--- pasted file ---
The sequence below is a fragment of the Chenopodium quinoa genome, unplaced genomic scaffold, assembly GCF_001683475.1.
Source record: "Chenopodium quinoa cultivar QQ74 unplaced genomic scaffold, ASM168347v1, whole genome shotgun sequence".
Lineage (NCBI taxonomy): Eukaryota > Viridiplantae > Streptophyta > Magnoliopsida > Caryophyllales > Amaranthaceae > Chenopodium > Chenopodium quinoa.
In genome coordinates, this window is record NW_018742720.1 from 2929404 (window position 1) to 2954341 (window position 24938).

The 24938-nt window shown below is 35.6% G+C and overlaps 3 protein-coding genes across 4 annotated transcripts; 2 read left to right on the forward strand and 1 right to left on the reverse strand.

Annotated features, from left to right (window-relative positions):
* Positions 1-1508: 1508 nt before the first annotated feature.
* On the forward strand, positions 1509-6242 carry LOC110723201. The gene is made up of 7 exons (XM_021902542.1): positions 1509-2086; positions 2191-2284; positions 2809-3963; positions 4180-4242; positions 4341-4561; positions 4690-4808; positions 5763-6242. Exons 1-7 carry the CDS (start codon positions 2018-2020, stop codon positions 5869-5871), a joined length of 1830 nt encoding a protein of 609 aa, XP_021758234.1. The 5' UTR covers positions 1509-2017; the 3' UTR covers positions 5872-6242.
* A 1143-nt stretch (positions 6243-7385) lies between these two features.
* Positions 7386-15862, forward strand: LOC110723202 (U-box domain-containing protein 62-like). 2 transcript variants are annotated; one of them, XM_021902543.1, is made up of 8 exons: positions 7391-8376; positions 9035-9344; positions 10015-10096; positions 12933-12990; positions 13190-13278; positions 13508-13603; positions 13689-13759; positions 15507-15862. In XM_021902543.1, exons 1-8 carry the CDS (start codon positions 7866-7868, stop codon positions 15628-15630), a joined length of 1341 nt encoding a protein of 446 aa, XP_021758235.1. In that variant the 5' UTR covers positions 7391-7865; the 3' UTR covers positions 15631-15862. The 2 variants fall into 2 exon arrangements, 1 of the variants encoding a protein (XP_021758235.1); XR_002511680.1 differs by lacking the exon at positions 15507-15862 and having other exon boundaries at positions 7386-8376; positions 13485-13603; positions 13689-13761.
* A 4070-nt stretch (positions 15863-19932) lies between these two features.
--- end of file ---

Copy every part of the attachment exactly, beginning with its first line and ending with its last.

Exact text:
The sequence below is a fragment of the Chenopodium quinoa genome, unplaced genomic scaffold, assembly GCF_001683475.1.
Source record: "Chenopodium quinoa cultivar QQ74 unplaced genomic scaffold, ASM168347v1, whole genome shotgun sequence".
Lineage (NCBI taxonomy): Eukaryota > Viridiplantae > Streptophyta > Magnoliopsida > Caryophyllales > Amaranthaceae > Chenopodium > Chenopodium quinoa.
In genome coordinates, this window is record NW_018742720.1 from 2929404 (window position 1) to 2954341 (window position 24938).

The 24938-nt window shown below is 35.6% G+C and overlaps 3 protein-coding genes across 4 annotated transcripts; 2 read left to right on the forward strand and 1 right to left on the reverse strand.

Annotated features, from left to right (window-relative positions):
* Positions 1-1508: 1508 nt before the first annotated feature.
* On the forward strand, positions 1509-6242 carry LOC110723201. The gene is made up of 7 exons (XM_021902542.1): positions 1509-2086; positions 2191-2284; positions 2809-3963; positions 4180-4242; positions 4341-4561; positions 4690-4808; positions 5763-6242. Exons 1-7 carry the CDS (start codon positions 2018-2020, stop codon positions 5869-5871), a joined length of 1830 nt encoding a protein of 609 aa, XP_021758234.1. The 5' UTR covers positions 1509-2017; the 3' UTR covers positions 5872-6242.
* A 1143-nt stretch (positions 6243-7385) lies between these two features.
* Positions 7386-15862, forward strand: LOC110723202 (U-box domain-containing protein 62-like). 2 transcript variants are annotated; one of them, XM_021902543.1, is made up of 8 exons: positions 7391-8376; positions 9035-9344; positions 10015-10096; positions 12933-12990; positions 13190-13278; positions 13508-13603; positions 13689-13759; positions 15507-15862. In XM_021902543.1, exons 1-8 carry the CDS (start codon positions 7866-7868, stop codon positions 15628-15630), a joined length of 1341 nt encoding a protein of 446 aa, XP_021758235.1. In that variant the 5' UTR covers positions 7391-7865; the 3' UTR covers positions 15631-15862. The 2 variants fall into 2 exon arrangements, 1 of the variants encoding a protein (XP_021758235.1); XR_002511680.1 differs by lacking the exon at positions 15507-15862 and having other exon boundaries at positions 7386-8376; positions 13485-13603; positions 13689-13761.
* A 4070-nt stretch (positions 15863-19932) lies between these two features.